If you're a younger artist, try looking for galleries with a smaller project space where they are often more willing to show emerging or experimental work. This could be an easier way to get your foot in the door.

Finally, if you are applying to galleries outside of your local area, always consider how much you are able to spend to ship your work to them. That is usually a cost that you will have to incur and it can get expensive very quickly, even if some dealers are willing to split the shipping fees 50/50.

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5. DO look closely at a gallery’s website and social media channels. A quality gallery will maintain their online presence using the same standards that they expect of yours: modern, clean and up-to-date. You might also want to note if a gallery regularly produces a catalog for their artists’ exhibitions, if they are private versus open to the public and which art fairs they attend, if any. If these things are important to you, don’t lose time drafting applications to galleries that don’t meet your requirements.

6. Along a similar vein, DON’T submit an unsolicited application if a gallery’s website explicitly says that they are not currently looking for artists. I worked at a gallery where we noted that we were not actively seeking applications and we were still contacted by multiple artists each week! Please read their website thoroughly to avoid making this mistake.

Think about it from another perspective – if you were an artist already represented by this gallery and they continued to take on more people, you would likely have less opportunity to show and they would focus less effort on selling your work specifically. Though I would personally avoid applying to galleries that aren’t looking altogether, if it otherwise seems like the perfect fit for your work, my best advice is to see if you can get a face-to-face meeting with the director.

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7. Please DON’T just show up to a gallery with your portfolio. Again, I’ve worked at galleries where this happened weekly and it is not the right way to start the conversation. If you arrive unannounced, you are catching the staff off guard and there is no guarantee that someone will be available to meet with you. Similarly, exhibition openings and the first few days of an art fair are tough times for long conversations with a dealer because they will be focused on their clients and closing sales. However, if you notice a lull when you are there, certainly take the chance to meet them or ask them for an appointment at a more convenient time. This way, when you follow up via email you can say that you’ve already met – mention when and where so they remember.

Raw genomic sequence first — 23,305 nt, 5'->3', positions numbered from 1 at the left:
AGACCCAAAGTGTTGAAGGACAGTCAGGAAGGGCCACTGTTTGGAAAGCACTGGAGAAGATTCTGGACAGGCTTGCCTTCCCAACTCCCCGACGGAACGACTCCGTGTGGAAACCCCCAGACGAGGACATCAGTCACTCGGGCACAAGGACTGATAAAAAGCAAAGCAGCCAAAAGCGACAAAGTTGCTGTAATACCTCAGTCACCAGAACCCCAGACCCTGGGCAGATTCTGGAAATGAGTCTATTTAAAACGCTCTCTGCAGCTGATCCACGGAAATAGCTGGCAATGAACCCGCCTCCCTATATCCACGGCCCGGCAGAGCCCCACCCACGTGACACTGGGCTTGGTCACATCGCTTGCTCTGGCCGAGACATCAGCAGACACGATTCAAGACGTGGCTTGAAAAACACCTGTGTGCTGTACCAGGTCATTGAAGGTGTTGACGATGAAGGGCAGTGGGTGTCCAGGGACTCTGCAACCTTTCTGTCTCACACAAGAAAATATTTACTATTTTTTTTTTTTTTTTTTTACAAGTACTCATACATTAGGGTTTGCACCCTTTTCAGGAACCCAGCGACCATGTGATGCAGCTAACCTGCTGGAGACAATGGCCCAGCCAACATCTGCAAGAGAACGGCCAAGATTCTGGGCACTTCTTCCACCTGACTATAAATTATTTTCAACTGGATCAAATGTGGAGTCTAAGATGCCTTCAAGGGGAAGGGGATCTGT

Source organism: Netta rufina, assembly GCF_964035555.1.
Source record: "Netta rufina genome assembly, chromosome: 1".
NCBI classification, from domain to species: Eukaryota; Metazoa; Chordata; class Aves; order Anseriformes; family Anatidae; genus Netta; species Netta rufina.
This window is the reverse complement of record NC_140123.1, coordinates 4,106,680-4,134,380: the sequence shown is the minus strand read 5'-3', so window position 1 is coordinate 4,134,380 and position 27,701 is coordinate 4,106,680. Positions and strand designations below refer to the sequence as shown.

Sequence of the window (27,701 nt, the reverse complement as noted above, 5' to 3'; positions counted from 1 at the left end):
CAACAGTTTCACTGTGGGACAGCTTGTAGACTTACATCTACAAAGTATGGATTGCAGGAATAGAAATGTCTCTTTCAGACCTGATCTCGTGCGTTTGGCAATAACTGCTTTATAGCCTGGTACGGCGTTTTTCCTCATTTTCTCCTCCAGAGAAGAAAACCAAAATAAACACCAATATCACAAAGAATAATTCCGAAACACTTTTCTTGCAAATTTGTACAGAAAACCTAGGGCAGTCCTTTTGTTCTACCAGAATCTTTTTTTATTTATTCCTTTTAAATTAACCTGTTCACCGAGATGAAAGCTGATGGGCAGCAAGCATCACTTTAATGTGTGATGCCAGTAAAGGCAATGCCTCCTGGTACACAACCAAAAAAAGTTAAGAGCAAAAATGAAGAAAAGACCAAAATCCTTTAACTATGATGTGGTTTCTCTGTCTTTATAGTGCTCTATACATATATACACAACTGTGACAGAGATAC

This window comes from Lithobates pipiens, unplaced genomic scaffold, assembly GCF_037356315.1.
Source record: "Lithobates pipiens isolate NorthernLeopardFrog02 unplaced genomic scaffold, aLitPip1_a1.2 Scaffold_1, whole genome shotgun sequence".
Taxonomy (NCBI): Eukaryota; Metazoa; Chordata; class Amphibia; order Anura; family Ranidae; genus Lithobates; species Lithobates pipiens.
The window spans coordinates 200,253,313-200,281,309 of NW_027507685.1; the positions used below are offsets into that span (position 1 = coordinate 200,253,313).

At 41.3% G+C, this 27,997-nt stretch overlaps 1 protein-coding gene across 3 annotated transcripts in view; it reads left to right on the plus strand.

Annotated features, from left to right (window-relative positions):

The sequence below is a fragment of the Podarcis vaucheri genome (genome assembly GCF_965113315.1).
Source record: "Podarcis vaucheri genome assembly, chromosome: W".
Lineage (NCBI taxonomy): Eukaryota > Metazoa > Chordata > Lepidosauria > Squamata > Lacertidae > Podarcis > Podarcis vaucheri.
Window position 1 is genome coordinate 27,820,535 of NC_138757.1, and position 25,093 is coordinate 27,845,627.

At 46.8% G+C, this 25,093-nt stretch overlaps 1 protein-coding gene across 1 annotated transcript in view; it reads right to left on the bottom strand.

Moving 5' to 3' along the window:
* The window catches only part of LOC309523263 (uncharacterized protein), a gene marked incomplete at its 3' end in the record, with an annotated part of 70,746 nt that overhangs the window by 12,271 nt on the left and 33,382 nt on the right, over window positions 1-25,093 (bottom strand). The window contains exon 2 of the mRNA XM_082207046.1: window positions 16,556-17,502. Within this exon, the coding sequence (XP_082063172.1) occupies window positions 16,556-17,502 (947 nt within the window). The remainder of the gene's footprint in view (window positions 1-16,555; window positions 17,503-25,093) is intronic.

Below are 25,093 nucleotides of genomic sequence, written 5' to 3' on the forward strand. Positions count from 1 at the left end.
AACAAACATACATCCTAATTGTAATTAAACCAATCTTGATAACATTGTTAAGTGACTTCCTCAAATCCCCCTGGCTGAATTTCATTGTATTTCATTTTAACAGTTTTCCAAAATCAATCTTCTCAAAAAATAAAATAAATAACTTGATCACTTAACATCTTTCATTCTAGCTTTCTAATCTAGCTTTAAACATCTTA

8. DO find other opportunities to introduce yourself. Besides showing up to gallery openings, attend art events in your community and you are likely to meet the people you are looking to work with organically. Practice speaking to people about your work confidently, like an elevator pitch, and ideally be able to do one that is short (one minute) and one that is a little longer (five minutes) in case you have the time for a more in-depth conversation. Pinpoint what are the most exciting or unique things about your work and you as an artist and use those to convince a gallerist to want to represent you.

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9. DO read their application instructions carefully, triple check your materials, and have a friend look for typos! If they do not list specific instructions, send a brief email stating your interest in the gallery and attach your resume, images as a zip file and your artist statement (check out our article with tips on writing one). For large files, you can also use programs like Dropbox and WeTransfer, but be wary of having to send more than one email. Ideally, you want to send a complete application in one message. Look on the gallery information page of their website to find the name and email of the owner or director so you can address it directly to him or her.

Your message could read something like this:

Dear [Gallery Owner],

I am writing in reference to the call for artists listed on your website [OR to submit my work to be considered for representation]. My current body of work [describe in one or two sentences]. I have exhibited most recently at [name notable exhibitions, preferably solo or two-person] and am part of the permanent collection of [list any]. [Also mention relevant awards, recent press, residencies or other gallery affiliations].  

Please find attached my artist statement and résumé, as well as a selection of my work. Additional pieces can be viewed on my website: [list website here]. If you have any further questions, feel free to contact me at [list email, phone or both]. Thank you for your time and I look forward to hearing from you shortly.